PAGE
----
I started my journey towards foreign languages, when at 18 months, I started repeating German words on my dad’s beer caps collection. My parents have never learned a foreign language, basically nobody in my whole family did! I had a wealthy uncle who went to the U.S. many times and basic knowledge of the English language was the closest to bilingual we had in our family at that point.
I grew up proud of my accomplishments and all the years I invested learning 4 languages and understanding a couple others! That was until I moved to the U.S.of A! I immediately found out my “perfect English skills” which opened the doors to many jobs in my country, were not good enough.
My husband started showing me subtle things like |i| |e|, as in little, which I used to say leetle…or capitain instead of capitan and the list goes on and on, like preposition use, since none of it made any sense to me, ups, on, in, nightmare….preposition nightmare is never really understood until you move here! You think you know the language, but here is a whole new world of possibilities!
His help was instrumental to bring my academic English to a stage very close to a.. native speaker.
But that did not prevent or spare me from suffering what I call the monolingual bullying! Yes, people who don’t speak a foreign language and use their lack of skills on foreign languages to bully people who do master them but would never live up to their standards on the ONLY language they speak, only being the key word!
I have hundreds of stories to tell, but will share just two, to illustrate the whole bullying nature! When I started my business and I attended networking events, I would always find a person coming to me and saying, I detect an accent, where are you from? What they really meant was: “I hear your accent, you don’t speak English like I do”.
The other story is a little more dramatic as it involves a family member, and knowing she has absolutely no interest in foreign languages, there is a slim to none chance she will ever read my blog! We were in the kitchen of my sister in law’s home and I asked my son, please put the snickers (that is how I said it) on, she jumped with a sarcastic tone and said, Claudia we don’t have snickers bars,but we have other ones….everybody laughed….she continued, he couldn’t put snickers on anyway….laughing….I counted to 10 in any language I know and started, the room was silent because everybody knows my tongue is bigger than my body……I said, I speak four languages, understand about 8, when you learn your second language, we can talk about sneakers and snickers….she was floored, the room was empty all of a sudden. She hasn’t made fun of my English since!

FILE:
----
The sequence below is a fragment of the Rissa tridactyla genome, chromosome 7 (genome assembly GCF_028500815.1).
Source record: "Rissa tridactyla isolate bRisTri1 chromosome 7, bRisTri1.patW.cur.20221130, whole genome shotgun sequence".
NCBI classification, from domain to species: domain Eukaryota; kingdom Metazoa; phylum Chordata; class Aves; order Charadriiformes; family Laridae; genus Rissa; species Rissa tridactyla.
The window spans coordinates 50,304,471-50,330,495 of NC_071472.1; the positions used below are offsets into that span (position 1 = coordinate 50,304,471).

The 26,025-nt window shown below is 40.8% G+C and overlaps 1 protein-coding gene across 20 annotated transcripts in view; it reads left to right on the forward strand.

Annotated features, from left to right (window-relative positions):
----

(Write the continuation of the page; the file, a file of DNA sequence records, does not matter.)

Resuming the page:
I am a person open to learning experiences and I learn something new every day, I’m far from considering myself a native speaker and that feeling keeps me hungry to improve and perfect my skills, but that doesn’t give people the right to bully me or others who are in different walks in their journey to learn a second language.
I tell my students every day, I make mistakes in English every day, mistakes are a part of a learning process, so face it and know that it is ok and normal to make mistakes. Making those mistakes and walking in the right direction are the foundation steps to mastering a language or learning anything in life!
So while the sneakers are to be worn or the snickers to be eaten, put yourself in somebody’s shoes before you make certain comments and remember, diminishing or purposely criticizing somebody to make the person feel inferior is Bullying! Language Bullying, but it hurts as much as the food thrown at the chubby kid in the cafeteria or the mean words said by popular girls to the not so popular ones!
So embrace a foreign language speaker trying to speak your language as an asset not a handicap.